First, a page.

Properties of Number

Properties of number is a key topic for Foundation GCSE maths students as it lays the groundwork for fractions, standard form, ratio and percentages.  Throughout this topic students learn the importance of place value and the order of operations.

Properties of number takes place in Term 1 of Year 9 and is followed by fractions and mixed numbers.


Properties of Number Lessons

Prerequisite Knowledge
  • read, write and interpret mathematical statements involving addition (+), subtraction (–) and equals (=) signs
  • represent and use number bonds and related subtraction facts within 20
  • add and subtract one-digit and two-digit numbers to 20, including zero
  • solve one-step problems that involve addition and subtraction, using concrete objects and pictorial representations, and missing number problems such as 7 = – 9.

Success Criteria
  • Understand and use place value
  • Order positive integers
  • Apply the four operations, including formal written methods, to integers
  • Recognise and use relationships between operations
  • Use the concepts and vocabulary of prime numbers, factors (divisors) and multiples

Key Concepts
  • Students need to be very secure in their knowledge of applying the place value table to identify the value of any digit.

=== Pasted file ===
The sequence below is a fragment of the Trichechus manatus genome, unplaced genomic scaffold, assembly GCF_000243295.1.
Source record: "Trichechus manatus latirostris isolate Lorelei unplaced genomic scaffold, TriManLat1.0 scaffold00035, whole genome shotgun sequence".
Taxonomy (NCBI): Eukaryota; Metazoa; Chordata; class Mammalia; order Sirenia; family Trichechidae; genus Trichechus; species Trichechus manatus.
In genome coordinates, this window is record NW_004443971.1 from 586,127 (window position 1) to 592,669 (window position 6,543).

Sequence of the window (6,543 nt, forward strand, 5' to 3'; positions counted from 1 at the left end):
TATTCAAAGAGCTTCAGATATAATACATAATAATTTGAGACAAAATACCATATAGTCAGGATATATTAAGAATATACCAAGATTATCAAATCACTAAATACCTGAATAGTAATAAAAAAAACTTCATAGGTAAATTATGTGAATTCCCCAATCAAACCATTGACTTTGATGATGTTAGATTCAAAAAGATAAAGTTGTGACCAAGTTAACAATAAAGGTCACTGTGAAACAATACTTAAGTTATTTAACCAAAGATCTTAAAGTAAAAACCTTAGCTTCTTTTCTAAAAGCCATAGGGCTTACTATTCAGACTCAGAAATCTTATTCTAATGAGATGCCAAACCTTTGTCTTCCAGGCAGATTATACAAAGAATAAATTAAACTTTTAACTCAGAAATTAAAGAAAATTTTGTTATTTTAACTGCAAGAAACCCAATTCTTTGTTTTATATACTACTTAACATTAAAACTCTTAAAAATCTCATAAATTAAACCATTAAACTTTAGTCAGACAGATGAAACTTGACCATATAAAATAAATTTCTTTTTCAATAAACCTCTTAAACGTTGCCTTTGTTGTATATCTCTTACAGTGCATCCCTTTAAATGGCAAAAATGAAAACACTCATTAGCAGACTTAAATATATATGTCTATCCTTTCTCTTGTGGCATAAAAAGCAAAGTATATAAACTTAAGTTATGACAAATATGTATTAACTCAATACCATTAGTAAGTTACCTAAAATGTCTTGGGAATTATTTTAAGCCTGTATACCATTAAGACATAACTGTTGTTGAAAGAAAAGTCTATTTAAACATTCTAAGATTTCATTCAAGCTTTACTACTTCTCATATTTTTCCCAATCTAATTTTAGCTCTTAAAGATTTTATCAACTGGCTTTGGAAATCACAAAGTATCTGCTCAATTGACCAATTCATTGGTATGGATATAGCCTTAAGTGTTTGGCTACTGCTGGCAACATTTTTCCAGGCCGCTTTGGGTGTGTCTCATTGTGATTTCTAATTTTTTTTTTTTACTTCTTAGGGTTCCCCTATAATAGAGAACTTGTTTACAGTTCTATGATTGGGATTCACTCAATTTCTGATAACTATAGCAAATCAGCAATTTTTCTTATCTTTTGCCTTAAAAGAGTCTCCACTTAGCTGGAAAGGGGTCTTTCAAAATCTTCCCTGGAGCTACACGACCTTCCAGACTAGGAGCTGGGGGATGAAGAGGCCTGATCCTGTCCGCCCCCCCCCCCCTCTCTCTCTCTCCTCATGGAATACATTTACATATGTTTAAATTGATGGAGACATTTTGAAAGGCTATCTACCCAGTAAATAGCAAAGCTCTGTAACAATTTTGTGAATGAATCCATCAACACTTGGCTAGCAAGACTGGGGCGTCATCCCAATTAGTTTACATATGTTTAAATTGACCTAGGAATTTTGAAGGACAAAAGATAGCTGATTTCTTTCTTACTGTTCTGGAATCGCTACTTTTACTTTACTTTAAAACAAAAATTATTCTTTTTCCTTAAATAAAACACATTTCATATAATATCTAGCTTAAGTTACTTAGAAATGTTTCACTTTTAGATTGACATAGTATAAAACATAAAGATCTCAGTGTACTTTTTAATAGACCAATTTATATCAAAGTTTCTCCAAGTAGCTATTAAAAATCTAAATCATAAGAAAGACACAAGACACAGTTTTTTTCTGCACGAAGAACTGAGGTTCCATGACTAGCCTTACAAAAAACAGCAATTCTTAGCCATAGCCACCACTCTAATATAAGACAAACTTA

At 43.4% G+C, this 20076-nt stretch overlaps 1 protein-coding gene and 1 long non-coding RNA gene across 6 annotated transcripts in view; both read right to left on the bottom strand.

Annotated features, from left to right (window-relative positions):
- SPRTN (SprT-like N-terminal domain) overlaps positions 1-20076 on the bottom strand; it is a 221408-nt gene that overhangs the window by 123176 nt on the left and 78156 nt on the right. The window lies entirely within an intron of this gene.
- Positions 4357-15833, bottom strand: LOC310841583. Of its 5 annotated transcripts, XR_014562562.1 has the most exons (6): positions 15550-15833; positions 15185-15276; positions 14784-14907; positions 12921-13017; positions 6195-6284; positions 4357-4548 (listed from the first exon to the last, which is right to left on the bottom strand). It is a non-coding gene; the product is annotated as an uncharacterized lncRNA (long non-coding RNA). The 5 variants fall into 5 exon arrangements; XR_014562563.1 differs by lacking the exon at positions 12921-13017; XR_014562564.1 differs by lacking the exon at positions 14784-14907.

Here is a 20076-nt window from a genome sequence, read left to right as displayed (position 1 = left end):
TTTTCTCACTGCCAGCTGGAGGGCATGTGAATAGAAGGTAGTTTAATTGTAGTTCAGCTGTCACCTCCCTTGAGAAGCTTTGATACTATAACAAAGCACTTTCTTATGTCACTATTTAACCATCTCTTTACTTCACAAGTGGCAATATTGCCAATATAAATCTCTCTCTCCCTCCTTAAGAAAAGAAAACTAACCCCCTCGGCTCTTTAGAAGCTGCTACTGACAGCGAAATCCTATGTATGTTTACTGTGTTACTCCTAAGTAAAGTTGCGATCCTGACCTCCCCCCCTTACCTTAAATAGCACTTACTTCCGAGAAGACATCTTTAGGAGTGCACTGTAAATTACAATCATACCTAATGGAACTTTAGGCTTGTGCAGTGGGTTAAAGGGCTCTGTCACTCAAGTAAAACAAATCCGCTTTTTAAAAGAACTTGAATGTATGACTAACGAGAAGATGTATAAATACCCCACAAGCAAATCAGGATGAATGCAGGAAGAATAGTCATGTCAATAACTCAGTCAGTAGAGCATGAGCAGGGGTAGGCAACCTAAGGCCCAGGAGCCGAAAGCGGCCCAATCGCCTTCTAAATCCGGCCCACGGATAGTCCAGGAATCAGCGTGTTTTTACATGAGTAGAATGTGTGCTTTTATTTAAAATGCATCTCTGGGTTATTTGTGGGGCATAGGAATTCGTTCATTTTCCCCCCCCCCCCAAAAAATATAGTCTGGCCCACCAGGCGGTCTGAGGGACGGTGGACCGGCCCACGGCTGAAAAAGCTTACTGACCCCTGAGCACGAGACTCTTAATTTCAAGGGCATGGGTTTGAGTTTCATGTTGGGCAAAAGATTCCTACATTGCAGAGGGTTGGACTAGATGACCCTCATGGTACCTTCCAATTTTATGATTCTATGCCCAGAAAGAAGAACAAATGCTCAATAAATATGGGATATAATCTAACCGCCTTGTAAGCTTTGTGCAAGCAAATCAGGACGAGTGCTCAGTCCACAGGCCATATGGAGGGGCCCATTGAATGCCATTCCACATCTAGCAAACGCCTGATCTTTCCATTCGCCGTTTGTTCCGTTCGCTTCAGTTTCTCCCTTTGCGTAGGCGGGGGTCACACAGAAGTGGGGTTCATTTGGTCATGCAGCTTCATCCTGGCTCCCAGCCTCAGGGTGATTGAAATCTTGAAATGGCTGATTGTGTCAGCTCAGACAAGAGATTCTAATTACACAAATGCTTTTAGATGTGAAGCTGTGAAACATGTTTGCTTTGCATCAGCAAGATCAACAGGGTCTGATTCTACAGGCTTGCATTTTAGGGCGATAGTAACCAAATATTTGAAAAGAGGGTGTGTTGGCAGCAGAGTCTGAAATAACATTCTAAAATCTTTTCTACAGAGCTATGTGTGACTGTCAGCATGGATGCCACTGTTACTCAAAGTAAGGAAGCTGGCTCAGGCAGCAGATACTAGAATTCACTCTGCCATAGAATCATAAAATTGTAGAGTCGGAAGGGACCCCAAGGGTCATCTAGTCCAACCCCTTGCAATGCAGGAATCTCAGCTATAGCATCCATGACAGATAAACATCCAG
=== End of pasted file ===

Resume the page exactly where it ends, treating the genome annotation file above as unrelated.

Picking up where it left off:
• Understanding the additive and multiplicative number properties are vital building blocks for the remainder of this course. For example, 2 x 3 = 3 x 2 and 2 + 3 = 3 + 2.
  • When calculating factors of integers it is beneficial to use factor pairs rather individual values.
  • Use the place value table to demonstrate column addition and subtraction.

Common Misconceptions
  • Students often define a prime number as ‘divides by 1 and itself’. This leads to the incorrect assumption of 1 to be prime number.
  • When subtracting, students may find knowing when to ‘borrow’ confusing and instead incorrectly subtracting the smaller digit from the larger one. E.g., 43 – 25 = 22
  • Aligning the correct value digits for column addition and subtraction can prove troublesome. Encourage use of the place value table.

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